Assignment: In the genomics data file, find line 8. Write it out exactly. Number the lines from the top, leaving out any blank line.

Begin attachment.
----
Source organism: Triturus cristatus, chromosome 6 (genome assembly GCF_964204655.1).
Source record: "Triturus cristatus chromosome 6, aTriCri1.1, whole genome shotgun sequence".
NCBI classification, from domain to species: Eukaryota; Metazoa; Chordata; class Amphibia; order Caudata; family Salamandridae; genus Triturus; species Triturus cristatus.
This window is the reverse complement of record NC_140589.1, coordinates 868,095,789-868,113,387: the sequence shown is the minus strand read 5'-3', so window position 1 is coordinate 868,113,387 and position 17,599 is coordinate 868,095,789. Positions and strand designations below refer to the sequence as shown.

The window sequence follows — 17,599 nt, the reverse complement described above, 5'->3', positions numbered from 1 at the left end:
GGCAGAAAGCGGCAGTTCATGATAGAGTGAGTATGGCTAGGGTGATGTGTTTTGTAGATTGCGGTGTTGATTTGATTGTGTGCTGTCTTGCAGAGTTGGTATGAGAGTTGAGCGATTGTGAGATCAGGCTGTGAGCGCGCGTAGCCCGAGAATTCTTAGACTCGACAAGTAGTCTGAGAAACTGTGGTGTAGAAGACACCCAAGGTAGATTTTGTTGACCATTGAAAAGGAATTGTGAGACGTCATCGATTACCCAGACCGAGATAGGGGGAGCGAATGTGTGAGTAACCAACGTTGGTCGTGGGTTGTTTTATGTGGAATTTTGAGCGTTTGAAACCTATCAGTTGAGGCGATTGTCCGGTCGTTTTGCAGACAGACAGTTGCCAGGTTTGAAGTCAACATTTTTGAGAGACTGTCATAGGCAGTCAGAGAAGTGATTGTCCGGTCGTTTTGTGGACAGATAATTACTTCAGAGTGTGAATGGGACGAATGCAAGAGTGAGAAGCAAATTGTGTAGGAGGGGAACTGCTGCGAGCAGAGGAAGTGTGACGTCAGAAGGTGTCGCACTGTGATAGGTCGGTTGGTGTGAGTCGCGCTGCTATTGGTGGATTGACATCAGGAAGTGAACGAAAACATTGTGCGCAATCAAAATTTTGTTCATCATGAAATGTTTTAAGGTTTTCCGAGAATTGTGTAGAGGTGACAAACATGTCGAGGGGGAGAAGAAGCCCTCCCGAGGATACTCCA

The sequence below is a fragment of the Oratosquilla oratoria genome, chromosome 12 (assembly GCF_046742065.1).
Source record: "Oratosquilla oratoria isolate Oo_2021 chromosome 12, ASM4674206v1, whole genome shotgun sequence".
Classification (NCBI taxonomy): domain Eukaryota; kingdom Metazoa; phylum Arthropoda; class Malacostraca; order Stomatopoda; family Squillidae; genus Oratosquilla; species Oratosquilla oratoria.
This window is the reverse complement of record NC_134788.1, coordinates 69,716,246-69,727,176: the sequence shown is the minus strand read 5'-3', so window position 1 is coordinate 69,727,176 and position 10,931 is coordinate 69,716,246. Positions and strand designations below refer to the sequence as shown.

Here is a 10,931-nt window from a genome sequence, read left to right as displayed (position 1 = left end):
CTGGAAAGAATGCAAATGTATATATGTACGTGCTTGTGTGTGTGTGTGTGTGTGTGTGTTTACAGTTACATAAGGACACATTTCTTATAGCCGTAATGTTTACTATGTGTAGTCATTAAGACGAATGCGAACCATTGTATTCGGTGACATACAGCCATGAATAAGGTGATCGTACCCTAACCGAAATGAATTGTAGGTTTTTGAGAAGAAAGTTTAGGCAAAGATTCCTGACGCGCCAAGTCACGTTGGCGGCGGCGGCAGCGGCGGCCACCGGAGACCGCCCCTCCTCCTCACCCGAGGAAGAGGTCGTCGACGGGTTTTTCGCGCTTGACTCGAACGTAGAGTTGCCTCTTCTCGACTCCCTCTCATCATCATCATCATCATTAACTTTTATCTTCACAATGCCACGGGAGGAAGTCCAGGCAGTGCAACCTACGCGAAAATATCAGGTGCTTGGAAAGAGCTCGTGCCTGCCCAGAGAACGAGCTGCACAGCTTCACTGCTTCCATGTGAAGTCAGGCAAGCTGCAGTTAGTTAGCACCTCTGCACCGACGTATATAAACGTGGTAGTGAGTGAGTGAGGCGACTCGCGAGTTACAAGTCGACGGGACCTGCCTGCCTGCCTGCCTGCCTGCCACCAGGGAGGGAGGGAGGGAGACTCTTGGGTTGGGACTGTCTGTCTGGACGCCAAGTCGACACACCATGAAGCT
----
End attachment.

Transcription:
Source record: "Oratosquilla oratoria isolate Oo_2021 chromosome 12, ASM4674206v1, whole genome shotgun sequence".